Agere Chip Combines Baseband and Radio

By Eric Griffith

October 15, 2002

Agere's new chip integrates the baseband and 802.11b radio on a single chip in hopes of pushing Wi-Fi into home electronics.

Agere Systems of Allentown, PA, has announced the WL1141 physical layer (PHY) module, which integrates baseband capabilities with an 802.11b 2.4GHz radio on a single chip.

The new chip is targeted at original equipment manufacturers with little or no radio frequency experience, to help them get a jump start on integrating wireless LAN functions into new products such as consumer electronics and new WLAN clients.

"The big thing for home electronics is time to market," say Frank Ferro, senior manager for wireless marketing at Agere Systems. "We're doing the heavy lifting on the RF for our customers. It saves them a lot of the hard stuff in board layout. The module's attractive because it's a newer market and they can get in there quickly."

The WL1141 measures 25x25x2.4 millimeters and baseband processing and the radio module, but does not incorporate an antenna or Media Access Controller (MAC) layer . Agere has a separate chip with MAC that works with the WL1141.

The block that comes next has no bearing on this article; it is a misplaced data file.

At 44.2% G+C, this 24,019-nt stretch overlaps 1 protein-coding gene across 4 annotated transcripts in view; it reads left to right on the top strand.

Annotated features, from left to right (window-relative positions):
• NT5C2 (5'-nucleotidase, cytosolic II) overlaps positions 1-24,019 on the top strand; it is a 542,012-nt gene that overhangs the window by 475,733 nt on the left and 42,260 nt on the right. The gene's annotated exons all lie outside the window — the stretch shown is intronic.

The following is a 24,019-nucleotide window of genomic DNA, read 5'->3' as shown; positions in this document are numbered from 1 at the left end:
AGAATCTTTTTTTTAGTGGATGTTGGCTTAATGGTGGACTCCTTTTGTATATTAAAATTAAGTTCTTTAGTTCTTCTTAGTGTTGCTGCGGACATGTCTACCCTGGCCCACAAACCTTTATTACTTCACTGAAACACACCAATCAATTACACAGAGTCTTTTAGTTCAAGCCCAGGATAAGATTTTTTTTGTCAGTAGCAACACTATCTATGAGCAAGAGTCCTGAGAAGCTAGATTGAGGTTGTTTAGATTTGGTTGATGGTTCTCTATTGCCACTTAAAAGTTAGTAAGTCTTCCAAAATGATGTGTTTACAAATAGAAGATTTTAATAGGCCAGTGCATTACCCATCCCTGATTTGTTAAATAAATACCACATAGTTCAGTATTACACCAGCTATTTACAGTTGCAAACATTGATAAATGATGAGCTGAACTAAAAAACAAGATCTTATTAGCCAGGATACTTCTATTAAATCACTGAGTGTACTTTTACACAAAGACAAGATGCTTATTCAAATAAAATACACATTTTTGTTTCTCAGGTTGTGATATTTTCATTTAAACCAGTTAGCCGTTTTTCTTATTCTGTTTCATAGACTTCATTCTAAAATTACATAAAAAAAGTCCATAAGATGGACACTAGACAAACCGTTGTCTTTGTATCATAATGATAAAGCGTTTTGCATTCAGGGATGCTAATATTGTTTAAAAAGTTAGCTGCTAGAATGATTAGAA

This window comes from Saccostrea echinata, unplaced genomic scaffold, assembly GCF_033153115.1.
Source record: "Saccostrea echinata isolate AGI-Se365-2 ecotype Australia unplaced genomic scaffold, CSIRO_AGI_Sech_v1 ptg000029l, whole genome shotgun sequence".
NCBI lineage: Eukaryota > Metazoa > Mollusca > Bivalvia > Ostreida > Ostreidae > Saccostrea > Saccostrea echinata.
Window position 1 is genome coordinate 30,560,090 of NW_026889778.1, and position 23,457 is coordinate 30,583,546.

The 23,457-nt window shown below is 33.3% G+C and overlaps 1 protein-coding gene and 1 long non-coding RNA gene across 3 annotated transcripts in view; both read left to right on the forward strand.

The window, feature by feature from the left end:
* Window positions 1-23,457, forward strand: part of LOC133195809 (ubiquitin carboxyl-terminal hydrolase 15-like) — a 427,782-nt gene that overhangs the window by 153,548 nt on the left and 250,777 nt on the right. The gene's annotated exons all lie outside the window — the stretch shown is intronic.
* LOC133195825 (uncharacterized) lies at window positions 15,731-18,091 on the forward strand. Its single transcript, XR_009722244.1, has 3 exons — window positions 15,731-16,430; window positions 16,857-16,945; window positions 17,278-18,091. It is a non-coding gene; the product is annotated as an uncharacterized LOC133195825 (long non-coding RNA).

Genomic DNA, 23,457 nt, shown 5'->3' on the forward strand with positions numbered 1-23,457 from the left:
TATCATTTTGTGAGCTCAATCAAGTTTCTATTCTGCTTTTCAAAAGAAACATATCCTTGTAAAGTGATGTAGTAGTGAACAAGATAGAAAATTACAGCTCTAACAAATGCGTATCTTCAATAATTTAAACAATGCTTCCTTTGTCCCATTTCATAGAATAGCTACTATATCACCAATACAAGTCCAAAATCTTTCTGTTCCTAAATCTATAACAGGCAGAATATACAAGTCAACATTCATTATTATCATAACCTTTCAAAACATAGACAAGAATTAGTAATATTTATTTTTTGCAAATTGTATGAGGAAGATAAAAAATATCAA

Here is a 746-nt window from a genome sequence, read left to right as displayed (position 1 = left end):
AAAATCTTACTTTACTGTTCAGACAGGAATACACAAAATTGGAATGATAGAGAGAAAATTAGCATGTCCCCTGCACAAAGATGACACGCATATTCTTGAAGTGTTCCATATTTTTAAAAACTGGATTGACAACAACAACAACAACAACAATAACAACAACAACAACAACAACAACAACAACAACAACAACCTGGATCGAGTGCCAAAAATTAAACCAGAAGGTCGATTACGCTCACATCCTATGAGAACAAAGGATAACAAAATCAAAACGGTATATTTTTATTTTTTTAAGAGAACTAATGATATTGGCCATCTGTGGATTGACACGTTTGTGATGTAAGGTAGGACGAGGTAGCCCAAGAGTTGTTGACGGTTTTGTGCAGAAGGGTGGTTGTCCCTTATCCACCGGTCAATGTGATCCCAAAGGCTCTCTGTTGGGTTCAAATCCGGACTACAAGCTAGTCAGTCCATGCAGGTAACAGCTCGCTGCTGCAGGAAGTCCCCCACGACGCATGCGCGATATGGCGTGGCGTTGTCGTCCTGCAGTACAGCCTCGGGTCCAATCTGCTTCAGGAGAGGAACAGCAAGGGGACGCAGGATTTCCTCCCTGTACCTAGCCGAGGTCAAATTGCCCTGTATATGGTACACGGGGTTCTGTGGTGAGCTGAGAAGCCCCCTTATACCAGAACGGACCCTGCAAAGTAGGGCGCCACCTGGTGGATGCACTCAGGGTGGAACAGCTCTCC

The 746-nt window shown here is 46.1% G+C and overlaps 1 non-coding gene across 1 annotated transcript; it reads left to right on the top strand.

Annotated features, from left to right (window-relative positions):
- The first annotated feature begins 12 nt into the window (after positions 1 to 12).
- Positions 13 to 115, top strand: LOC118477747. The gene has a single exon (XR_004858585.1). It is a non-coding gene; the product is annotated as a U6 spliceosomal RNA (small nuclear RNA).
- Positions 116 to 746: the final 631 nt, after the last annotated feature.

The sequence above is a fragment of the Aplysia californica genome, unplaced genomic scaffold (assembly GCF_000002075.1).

"We did not include the MAC -- there's many applications we're trying to service and we wanted customers to have the flexibility to move the MAC around," says Ferro. "Some customers want to embed the MAC into hardware like an ASIC on the system, so it's more freedom."

Ferro says MACs from other manufactures would probably work with the WL1141, but it's targeted toward Agere's own MAC.

The WL1141 will be fully compliant with the IEEE 802.11b specification. When asked about the possibilities of 802.11a or dual-band chips of a similar nature, Ferro said, "As we come out with each of our chips we'll have parallel roadmaps for 802.11 or dual-band."

The WL1141 will be sampling to some select customers in November with more to be added in January 2003. That same quarter of next year should see volume production. Agere plans to price the chip at $16 each in limited quantities.

Eric Griffith is the managing editor of 802.11 Planet.

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